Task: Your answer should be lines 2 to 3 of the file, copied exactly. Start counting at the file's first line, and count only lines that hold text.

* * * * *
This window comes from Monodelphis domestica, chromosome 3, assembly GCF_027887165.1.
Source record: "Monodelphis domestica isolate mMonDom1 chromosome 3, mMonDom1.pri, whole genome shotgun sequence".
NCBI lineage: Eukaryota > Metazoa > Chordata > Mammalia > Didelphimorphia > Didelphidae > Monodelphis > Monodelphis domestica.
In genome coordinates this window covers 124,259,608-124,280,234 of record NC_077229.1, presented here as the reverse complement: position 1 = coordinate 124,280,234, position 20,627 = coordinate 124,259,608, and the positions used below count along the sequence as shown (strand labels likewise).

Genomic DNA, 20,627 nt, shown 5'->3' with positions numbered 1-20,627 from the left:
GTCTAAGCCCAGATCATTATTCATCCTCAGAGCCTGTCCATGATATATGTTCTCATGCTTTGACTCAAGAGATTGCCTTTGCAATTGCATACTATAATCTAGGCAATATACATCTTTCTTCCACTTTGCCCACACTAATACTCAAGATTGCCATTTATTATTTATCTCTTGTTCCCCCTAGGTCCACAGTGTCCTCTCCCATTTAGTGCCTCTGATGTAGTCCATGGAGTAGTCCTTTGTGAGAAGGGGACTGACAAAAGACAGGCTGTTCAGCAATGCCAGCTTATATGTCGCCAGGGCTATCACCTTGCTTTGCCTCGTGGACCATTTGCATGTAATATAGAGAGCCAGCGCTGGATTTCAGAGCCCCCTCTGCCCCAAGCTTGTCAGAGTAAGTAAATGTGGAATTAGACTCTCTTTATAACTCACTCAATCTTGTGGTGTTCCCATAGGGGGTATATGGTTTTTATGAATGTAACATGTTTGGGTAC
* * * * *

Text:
Source record: "Monodelphis domestica isolate mMonDom1 chromosome 3, mMonDom1.pri, whole genome shotgun sequence".
NCBI lineage: Eukaryota > Metazoa > Chordata > Mammalia > Didelphimorphia > Didelphidae > Monodelphis > Monodelphis domestica.